Pakistan’s Cyber-Attack Malware Mutates, Adopts Nefarious New Capabilities
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Pakistan’s Cyber-Attack Malware Mutates, Adopts Nefarious New Capabilities

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A Pakistan-originated malware that previously targeted the power sector and government organisations in India and Afghanistan, has developed the ability to adopt new cyber-attack capabilities

Like a real-life biological virus, Pakistan-originated malware that earlier targeted the power sector and government organizations in India and Afghanistan, has now mutated to adopt new cyber-attack capabilities.

As the extremist Taliban threat against Afghanistan government grows, its institutions continue to face growing cyber-attacks originating from Pakistan. While Afghanistan remained the primary target of this campaign, the new research shared by Black Lotus Labs, the threat intelligence arm of US-based Telecommunications Company Lumen Technologies, suggests that India, Iran and Jordan were also targeted.

Evidence shows the attackers used a forged United Nations Meeting platform to lure the government targets. Named after its previous known version, researchers are calling this new program “ReverseRat 2.0”.

New Threat, New Capabilities

One of the capabilities that has caught experts’ eyes is the ability of the improved Remote Access Trojan (RAT) to control the webcam of the compromised device.

“Some of the more prominent modifications allowed for added functionality such as taking remote photos via webcams and retrieving files on USB devices inserted into the compromised machines,” said the Back Lotus Labs report.

The experts have also uncovered an updated version of a component file that allows the malware to avoid detection by some of the popular antivirus solutions available in India. “We also uncovered an updated version of the preBotHta loader file, which included new evasion techniques to counter Kaspersky or Quick Heal antivirus (AV) products, if either were detected on the host machine,” it added. Researchers believe that the threat actor may have run tests with these antivirus solutions and realized that the antivirus identified and blocked certain aspects of their infection chain and that’s why, they added different logic paths to avoid antivirus detection and to ensure the ability to infect the targeted machines.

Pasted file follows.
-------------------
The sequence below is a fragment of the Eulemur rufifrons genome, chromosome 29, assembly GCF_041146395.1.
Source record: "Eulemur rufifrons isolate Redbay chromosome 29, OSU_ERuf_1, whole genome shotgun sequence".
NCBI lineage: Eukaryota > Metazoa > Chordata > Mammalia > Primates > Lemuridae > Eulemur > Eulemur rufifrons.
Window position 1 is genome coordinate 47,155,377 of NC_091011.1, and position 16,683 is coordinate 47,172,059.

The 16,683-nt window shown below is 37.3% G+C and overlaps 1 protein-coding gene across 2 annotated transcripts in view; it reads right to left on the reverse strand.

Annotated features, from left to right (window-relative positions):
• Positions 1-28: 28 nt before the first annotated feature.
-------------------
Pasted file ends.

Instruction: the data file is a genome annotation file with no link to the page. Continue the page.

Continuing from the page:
Forging UN Communication

A decoy communication mimicking The United Nations Office on Drugs and Crime (UNODC) in Vienna was sent to the victim by government officials.

Researchers note that the virtual invitation link in the document was valid but the document itself “seemed fabricated” as the official journal of the UN did not mention any such event.

The suspicious package titled “Agenda” was the likely career of the malware. Use of fabricated UN communication suggests that the campaign was targeted and specific in nature. While the earlier attacks used Allakore, an open-source RAT, a new agent called NightFury was used in the current attacks.

“Metadata from the campaign indicates that it began on June 28, 2021. We observed network telemetry from at least one government entity in addition to other targeted organizations located in Afghanistan, and to a lesser extent, Jordan, India and Iran,” researchers added.

The researchers took measures against the infrastructure used by the campaign actors across the Lumen global IP network and also notified the affected organizations. They have asked other organizations to alert in case a similar campaign is found in their environments.

“Given the nature of the critical sectors the actor is targeting, Black Lotus Labs advises security practitioners to learn the actor’s current tactics, tools and procedures (TTPs) to better defend their organizations against potential attacks,” the cyber security researchers at Black Lotus Labs said.

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